So, this is the final guest blog piece for 2011, I figure most of you will be away and relaxing after this week anyway! We’ll start matters off again in mid January 2012. Kathryn has only recently released a new novel and is very much a growing voice in the SA scene. This is a lovely piece form her, so I hope you enjoy it!
WHERE DO I GO WHEN I WRITE?
By Kathryn White
This morning I dreamt that a friend and I lived in a marble palace in Paris. To get there you had to walk under a canopy of buildings that crowded into a cobbled passage. The marble was smooth to the touch and warm, like only white marble can be. The surfaces were soft and shined. We lived there, but it was open day and so we joined the people who walked around, moving from one magnificent room to the next. In one room I stopped and looked out and saw acres of green lawn and fountains, a pale blue sky above.
I think this might be where my ideas come from. Not a white, marble palace in particular, but a world that is entirely created, without my input. I am serious about the acquisition of thoughts and ideas – I make sure that my brain is constantly fed and stimulated – but once the acquisition has taken place I trust the ideas will melt into my subconscious and un-conscience. Once there, I have no control over the amalgamation process.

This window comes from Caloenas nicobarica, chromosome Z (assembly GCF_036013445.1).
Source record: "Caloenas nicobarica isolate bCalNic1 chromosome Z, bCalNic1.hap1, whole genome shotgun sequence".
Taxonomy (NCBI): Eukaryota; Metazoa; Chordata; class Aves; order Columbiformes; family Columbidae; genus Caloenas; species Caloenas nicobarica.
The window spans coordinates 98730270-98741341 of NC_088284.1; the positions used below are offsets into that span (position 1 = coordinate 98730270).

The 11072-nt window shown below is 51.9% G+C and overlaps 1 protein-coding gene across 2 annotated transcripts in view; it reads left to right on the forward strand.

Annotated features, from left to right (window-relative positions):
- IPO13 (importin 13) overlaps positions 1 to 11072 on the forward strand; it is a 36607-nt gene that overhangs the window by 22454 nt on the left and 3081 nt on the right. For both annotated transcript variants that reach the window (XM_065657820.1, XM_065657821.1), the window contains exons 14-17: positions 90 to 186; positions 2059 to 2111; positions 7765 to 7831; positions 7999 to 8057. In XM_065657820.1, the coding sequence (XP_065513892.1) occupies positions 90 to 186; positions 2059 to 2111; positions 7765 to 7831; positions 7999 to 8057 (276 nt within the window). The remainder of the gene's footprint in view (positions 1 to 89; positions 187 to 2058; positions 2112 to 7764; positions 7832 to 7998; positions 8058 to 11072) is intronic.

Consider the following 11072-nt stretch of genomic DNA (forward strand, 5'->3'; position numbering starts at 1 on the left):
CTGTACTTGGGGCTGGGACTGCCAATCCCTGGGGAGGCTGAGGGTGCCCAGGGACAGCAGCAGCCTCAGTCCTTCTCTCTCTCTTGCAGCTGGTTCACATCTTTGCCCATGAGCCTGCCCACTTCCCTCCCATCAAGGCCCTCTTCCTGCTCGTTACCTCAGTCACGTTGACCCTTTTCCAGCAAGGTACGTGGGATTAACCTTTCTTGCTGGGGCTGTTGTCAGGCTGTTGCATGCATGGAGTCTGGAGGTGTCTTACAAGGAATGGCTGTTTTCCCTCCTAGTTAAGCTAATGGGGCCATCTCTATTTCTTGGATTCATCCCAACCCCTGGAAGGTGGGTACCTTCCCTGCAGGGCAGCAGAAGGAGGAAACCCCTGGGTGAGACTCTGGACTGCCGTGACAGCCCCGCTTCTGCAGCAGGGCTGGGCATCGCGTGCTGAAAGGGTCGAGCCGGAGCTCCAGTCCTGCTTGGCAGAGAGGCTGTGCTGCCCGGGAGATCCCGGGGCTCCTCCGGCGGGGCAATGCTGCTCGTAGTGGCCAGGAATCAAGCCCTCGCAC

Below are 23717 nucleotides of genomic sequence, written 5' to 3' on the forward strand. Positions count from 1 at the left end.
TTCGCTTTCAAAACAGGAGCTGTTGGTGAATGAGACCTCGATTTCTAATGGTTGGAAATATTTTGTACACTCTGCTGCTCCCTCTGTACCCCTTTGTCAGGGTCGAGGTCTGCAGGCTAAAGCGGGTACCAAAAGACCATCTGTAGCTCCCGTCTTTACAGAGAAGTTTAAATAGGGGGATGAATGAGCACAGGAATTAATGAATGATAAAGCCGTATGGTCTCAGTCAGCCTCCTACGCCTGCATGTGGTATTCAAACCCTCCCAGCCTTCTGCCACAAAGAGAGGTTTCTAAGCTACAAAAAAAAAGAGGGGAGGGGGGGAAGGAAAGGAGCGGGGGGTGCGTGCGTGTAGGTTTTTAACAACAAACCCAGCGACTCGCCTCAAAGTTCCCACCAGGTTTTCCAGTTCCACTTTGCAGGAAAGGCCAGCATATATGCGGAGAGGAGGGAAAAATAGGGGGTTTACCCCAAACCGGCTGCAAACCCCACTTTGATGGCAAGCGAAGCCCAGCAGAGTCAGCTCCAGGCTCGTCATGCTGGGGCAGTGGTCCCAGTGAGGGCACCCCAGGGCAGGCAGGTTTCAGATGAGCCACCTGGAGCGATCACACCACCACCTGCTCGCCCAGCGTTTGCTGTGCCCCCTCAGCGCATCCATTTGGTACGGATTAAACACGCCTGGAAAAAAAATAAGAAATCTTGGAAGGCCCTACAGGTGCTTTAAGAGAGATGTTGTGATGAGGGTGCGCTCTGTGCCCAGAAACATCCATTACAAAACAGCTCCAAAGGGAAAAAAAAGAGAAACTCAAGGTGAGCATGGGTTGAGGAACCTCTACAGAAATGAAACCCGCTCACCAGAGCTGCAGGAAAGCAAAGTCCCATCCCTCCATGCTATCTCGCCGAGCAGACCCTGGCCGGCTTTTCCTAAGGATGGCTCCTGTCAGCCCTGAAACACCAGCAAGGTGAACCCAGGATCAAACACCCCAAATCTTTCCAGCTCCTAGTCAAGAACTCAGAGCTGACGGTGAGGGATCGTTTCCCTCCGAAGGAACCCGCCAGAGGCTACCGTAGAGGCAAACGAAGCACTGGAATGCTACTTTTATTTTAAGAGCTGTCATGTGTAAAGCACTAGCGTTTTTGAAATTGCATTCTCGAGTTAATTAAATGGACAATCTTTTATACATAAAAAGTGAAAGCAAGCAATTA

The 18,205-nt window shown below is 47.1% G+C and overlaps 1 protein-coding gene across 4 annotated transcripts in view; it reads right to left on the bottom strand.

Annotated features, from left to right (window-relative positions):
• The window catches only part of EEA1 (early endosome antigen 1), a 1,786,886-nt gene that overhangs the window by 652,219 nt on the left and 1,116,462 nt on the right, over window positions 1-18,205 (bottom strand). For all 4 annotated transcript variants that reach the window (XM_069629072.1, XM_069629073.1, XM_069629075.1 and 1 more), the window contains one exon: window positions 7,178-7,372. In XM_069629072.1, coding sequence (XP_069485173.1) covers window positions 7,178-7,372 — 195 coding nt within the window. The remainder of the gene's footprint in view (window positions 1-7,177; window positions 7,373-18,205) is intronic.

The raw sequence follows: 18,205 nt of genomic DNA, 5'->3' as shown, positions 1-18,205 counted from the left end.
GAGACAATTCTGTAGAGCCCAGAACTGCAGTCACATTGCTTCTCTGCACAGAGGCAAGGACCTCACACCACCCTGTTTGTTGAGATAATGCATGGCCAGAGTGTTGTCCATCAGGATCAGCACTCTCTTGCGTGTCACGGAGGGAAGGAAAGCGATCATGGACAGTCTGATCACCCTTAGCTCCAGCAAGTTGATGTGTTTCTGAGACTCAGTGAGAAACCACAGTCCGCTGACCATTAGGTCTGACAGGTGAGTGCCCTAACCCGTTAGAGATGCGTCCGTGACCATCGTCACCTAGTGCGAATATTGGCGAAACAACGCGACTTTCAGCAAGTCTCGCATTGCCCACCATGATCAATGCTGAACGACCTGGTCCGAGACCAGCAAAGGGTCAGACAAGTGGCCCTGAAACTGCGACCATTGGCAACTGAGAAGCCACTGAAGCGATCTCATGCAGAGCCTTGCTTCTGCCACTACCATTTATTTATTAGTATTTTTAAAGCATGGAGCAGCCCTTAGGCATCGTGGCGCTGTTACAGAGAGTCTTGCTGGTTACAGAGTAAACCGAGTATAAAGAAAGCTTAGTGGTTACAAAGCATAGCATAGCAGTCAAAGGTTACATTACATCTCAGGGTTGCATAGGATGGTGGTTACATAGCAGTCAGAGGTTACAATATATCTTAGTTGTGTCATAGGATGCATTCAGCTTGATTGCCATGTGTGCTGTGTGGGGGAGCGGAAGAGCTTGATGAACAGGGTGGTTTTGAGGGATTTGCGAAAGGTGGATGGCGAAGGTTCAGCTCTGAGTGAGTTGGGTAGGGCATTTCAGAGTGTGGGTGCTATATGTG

When I am writing I find these worlds. Sometimes, I am flabbergasted. I can consciously walk around, open a cupboard to see what’s inside, turn around in a 360, as if my eyes are inside the space. I can even smell; I follow music down a passage, open a door, find no one.
In my newest novel, Things I Thought I Knew, the characters arrived in this world and did whatever they pleased. This is frustrating. Like someone will not kiss the person they are supposed to. Or, will run off, into the back of a scene. In these cases I force an outcome. This either works, or it doesn’t. These characters are an unpredictable bunch. But I learnt to let them do what they want.
Once this “presented world” is down I can start crafting. Inside the world (that I now practically live in) I can change things. Sunset. Pink please. No, no. I need rain. Can it rain? I look up the weather in the region at that time of the year. No. Rain is unusual. Right. I want it to rain, because I want her hair to be wet, so I am going to need to add markers in before this moment, so that the reader knows that it will rain and that the rain will be unusual. Fantastic. That means “something” is going to happen. Like the lions that roam the streets after Caeser is murdered, the natural order has been interrupted. Is the “something” that happens in association with this rain enough? No. Let’s up the drama a bit. And in walks a new character, with a letter in his hand. Goodness gracious! Why the hell does he have a letter? I lean in and open it … Outside, the rain starts to fall.